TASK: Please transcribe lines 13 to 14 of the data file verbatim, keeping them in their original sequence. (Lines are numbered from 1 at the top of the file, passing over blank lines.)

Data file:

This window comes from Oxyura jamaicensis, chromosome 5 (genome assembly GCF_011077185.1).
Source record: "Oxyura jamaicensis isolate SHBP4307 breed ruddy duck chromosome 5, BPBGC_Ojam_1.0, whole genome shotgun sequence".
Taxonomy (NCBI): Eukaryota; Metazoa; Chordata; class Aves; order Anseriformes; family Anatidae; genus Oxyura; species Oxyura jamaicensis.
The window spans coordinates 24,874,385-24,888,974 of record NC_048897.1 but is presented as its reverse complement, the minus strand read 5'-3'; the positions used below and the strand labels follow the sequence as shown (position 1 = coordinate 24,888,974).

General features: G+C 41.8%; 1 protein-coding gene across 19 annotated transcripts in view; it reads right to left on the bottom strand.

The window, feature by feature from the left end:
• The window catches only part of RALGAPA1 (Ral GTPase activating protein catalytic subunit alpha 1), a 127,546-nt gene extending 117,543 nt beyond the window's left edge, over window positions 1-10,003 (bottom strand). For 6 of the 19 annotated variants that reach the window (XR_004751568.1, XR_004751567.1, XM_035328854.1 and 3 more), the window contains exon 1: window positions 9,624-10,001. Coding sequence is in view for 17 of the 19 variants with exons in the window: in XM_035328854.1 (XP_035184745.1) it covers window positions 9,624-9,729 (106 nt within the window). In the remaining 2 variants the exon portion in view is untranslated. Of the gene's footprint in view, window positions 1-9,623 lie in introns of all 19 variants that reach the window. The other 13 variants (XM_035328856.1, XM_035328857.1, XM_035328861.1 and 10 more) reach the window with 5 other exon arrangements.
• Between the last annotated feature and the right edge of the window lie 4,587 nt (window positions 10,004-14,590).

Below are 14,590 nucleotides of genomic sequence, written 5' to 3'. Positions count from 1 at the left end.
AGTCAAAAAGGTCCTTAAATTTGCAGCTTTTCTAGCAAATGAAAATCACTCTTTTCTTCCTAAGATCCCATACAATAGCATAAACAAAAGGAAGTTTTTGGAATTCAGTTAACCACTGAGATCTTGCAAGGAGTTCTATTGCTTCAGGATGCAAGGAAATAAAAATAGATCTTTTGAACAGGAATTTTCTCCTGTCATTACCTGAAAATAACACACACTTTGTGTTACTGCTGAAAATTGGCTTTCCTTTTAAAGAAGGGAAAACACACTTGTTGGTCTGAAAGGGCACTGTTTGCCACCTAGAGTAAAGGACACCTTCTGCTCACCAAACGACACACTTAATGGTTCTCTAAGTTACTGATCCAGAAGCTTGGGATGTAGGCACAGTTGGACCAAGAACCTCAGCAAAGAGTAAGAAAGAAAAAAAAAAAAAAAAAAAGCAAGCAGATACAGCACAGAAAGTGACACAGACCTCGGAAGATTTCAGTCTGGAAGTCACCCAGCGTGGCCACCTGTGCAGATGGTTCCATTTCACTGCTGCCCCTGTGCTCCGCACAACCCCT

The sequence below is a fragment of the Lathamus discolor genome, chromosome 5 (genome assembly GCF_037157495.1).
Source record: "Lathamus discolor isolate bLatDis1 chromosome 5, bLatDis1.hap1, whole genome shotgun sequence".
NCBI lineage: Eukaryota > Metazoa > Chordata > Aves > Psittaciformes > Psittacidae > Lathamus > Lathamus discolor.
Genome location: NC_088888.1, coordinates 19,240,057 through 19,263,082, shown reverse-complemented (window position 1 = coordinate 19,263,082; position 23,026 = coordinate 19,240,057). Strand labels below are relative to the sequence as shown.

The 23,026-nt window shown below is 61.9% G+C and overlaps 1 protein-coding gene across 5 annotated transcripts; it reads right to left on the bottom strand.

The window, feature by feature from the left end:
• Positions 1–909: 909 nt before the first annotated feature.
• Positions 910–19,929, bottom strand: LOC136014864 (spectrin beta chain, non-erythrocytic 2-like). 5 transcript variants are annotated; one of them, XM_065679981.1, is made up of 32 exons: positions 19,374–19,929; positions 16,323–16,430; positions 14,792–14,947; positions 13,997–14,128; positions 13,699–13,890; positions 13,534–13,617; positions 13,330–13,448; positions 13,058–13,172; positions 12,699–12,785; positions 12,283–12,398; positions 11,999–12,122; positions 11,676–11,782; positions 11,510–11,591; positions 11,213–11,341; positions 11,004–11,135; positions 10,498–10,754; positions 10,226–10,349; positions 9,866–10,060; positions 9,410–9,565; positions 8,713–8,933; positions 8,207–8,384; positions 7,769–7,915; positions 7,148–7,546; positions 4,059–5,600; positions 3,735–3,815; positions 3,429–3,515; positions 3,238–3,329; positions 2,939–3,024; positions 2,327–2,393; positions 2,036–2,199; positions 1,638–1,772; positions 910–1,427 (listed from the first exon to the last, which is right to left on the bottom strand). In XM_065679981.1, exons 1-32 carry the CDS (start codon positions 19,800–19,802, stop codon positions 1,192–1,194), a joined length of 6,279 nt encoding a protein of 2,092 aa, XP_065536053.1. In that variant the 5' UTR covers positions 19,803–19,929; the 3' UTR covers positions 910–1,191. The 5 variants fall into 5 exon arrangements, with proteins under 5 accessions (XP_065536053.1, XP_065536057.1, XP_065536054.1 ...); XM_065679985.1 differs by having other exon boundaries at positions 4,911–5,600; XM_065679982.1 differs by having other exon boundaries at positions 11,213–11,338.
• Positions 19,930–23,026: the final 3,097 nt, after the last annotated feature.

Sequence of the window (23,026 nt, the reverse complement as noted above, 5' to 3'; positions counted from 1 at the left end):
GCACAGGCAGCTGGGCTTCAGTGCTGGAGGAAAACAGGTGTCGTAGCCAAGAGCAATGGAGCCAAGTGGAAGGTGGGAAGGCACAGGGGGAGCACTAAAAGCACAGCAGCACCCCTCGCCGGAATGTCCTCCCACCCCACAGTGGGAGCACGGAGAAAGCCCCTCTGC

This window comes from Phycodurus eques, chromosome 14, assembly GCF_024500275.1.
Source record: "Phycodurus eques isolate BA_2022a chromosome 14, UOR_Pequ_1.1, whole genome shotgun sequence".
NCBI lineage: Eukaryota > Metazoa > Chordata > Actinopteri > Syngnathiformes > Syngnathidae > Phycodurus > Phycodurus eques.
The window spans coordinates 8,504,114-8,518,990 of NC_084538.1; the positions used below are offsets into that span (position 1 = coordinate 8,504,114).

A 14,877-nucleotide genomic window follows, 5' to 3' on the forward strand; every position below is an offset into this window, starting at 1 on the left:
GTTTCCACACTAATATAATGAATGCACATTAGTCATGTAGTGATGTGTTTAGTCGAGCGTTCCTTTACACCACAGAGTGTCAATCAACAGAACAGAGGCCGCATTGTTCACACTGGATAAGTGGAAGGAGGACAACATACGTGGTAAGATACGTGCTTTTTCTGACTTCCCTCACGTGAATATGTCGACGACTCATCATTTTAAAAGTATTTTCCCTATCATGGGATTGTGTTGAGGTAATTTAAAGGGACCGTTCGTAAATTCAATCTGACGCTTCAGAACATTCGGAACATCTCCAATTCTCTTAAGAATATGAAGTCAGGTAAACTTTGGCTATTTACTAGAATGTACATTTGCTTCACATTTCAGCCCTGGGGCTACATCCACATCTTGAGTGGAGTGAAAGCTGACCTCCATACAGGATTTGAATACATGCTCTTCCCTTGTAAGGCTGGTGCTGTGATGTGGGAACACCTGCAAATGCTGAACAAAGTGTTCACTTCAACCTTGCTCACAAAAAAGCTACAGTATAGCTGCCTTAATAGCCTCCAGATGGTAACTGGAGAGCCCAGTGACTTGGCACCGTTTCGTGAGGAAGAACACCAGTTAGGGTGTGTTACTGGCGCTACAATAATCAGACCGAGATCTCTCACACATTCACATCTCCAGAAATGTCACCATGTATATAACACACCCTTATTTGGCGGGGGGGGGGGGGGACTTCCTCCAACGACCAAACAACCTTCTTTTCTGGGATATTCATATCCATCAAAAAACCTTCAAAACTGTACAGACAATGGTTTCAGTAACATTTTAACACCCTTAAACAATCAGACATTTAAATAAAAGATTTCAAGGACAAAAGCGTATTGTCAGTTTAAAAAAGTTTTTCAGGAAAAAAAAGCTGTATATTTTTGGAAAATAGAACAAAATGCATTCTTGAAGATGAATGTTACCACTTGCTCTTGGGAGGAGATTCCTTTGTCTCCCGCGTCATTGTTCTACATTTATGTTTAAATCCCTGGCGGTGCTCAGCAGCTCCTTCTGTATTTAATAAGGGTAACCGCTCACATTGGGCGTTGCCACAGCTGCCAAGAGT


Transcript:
NCBI lineage: Eukaryota > Metazoa > Chordata > Aves > Psittaciformes > Psittacidae > Lathamus > Lathamus discolor.
Genome location: NC_088888.1, coordinates 19,240,057 through 19,263,082, shown reverse-complemented (window position 1 = coordinate 19,263,082; position 23,026 = coordinate 19,240,057). Strand labels below are relative to the sequence as shown.